Skip to main content

lost to the world he had known as a boy

Something I get told a lot is "You would be so pretty if you tried." What an interesting comment! Let's unpack that, shall we?

On the one hand, I get where it's coming from. Although I have always expressed myself through what I wear, beyond that, appearances didn't really matter much to me. In daily life, I genuinely don't think about the way I look very often. My body functions properly, it gets me where I need to be, I have no reason to ask it to be pretty on top of everything. I seldom wear makeup. I often can't be bothered to pluck my eyebrows (I genuinely like the way they look untamed). I don't go to the gym. So, for all intents and purposes, I don't necessarily try to be pretty. 

But it hasn't always been this way. I honestly don't know a person who hasn't had a turbulent, everlasting personal journey with self acceptance, and I'm no exception. Even though I know that people who make comments like this are probably in the throes of their own battle with self esteem, it's never really acceptable to comment on someone's appearance like that. Back when I did try to be pretty, remarks like that would really get to me, and I'd spend hours thinking about what else I could do. 

But in the end, you have to give yourself a break because society never will. I could work out at the gym and spend hours on my makeup or even go under the knife and there would still be something ugly about me in the eyes of someone else. Of course, there are some insecurities I can't get away from, and certain things I do for myself. I think a lot of people make assumptions about me based on my own personal style decisions and think that I am prejudiced against people that choose the opposite. But I would never judge someone else for wearing makeup, or getting in shape, or getting plastic surgery. We all gotta get through life our own way. 

I still don't really know how to react to that comment, or how they want me to react to that comment. Do I say thank you, and be grateful that I'm not one of the poor souls that could NEVER adhere to fascist beauty standards, even if they tried? Do I drop everything and promise to do all that's within my power to become beautiful? Do I ask about the process to becoming pretty? I think the only way to win is by walking away.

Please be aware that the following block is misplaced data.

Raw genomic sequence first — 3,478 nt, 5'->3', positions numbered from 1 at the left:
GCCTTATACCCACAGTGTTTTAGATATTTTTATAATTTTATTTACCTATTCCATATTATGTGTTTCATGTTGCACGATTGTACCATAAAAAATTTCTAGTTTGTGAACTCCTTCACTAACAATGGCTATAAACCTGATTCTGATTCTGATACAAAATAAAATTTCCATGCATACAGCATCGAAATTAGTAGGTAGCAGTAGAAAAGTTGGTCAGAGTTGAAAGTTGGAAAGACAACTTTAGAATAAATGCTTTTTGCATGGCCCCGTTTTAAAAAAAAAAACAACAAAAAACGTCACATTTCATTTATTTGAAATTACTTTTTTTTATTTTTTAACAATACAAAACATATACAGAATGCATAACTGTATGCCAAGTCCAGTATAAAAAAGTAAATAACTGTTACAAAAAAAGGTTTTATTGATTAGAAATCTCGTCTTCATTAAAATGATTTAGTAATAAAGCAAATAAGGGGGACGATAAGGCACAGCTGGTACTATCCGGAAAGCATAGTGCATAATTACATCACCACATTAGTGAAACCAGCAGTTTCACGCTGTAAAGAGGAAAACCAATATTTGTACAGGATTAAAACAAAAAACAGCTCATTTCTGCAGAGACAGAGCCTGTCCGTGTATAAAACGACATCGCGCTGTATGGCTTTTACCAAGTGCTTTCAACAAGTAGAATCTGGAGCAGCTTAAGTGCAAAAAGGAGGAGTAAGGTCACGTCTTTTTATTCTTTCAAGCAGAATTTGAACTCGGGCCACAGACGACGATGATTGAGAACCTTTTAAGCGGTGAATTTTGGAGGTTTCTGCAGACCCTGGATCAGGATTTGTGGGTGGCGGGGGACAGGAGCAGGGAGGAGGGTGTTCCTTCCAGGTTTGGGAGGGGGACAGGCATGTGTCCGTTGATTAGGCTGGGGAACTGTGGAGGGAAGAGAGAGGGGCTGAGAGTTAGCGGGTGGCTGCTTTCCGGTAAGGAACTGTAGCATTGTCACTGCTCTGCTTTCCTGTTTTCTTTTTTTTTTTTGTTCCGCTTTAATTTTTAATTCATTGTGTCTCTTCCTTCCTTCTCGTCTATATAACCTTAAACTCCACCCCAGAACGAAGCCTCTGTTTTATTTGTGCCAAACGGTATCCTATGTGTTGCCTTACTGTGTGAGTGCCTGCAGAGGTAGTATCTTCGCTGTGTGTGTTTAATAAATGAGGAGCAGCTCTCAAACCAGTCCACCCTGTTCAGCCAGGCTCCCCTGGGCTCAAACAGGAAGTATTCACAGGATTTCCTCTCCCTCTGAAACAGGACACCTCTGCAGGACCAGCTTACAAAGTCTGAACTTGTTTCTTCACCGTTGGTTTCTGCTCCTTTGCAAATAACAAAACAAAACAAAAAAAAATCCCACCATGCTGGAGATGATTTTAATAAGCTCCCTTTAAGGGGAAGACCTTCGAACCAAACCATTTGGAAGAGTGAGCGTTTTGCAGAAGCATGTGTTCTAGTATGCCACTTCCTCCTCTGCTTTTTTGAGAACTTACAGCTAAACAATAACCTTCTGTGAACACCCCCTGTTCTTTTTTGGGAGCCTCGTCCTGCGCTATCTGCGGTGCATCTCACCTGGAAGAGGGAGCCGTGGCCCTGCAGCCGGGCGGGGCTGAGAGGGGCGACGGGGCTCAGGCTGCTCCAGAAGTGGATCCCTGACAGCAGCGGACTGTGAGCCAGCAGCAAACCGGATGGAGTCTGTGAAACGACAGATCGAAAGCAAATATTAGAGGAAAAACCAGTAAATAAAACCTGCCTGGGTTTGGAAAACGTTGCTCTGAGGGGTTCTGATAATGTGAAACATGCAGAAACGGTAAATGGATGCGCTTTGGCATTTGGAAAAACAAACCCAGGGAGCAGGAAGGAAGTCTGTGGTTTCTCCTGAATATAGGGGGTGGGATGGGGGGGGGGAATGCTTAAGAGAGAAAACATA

I've finally reached a point in my life where I've accepted my looks, and I'm no longer allowing myself to be sent into a tailspin based on the insults of people that don't matter. I'm aware that these photos may not be the most flattering of me, that this outfit is perhaps not suitable to my pear shaped body, but I felt good when these photos were taken, and that's really what I wanted to capture and remember.


Popular posts from this blog

Steps to healing and solastalgia.

It's quite amazing how your inner landscape changes after abuse and trauma.  Things that never used to bother me, or never even entered my awareness are now triggers sending off anxiety responses and distress.  The intensity of these varies and even though I am aware of them and have good protective strategies in place, frequently they go where they want to go as happens in trauma response.  Your hypothalamus hijacks your brain and off goes your heart rate, blood pressure, cognitive function etc.  If ever you find yourself in the company of someone with severe anxiety or experiencing a traumatic trigger please don't expect them to snap out of it or just get over it, the healing process doesn't work like that. They are not being dramatic or silly, nor is it something they have control over.  Be patient, help them to ease their anxiety and fear by using their senses.  Smelling the smells around them, feeling the breeze on their skin. Noticing the texture of their shirt, the …

a heart who's love is innocent

Lately I've been thinking about the difference between being alone and being lonely. I actually don't like the label of introvert, especially the way it's used nowadays online. People that I've encountered online who identify as introverts seem to have swell heads and think that wanting to be alone sometimes counts as a personality. Or they're incredibly misanthropic and think hating people will make them popular online. Obviously this is a generalization, and I'm sure there are some wonderful people in online introvert communities, I just never felt comfortable calling myself part of them, especially lately. I've also been questioning the usefulness of labels-- I think pretty much everyone has introverted and extroverted tendencies.

I am a pretty solitary person, though, and I've always been okay with that, until recently. In high school, I was hardly a party animal, but I had friends that I could go get coffee with and study with and make flower crowns…

lip gloss and cherry pop

Lately I've been thinking a lot about the ways in which my online persona differs from how I act in real life. I think that my demeanor is mostly the same-- I'd like to think that my online friends and my real life friends view me as a kind and intelligent cheese lover. I've met several online acquaintances in real life and they don't seem at all surprised by my mannerisms or anything. But, strangely, I think I'm more open and expressive online. It sounds strange to say "I'm more myself online than I am in real life," because, like most people, my digital life is heavily curated. But I do think that, as someone who suffers from social anxiety, the internet has allowed me to share my thoughts more freely without the intimidation of talking to someone face-to-face.

My (real-life) friend and I are starting a silly podcast-- it's mostly just us talking and we still don't know if we for sure want to make it public or just record conversations for ou…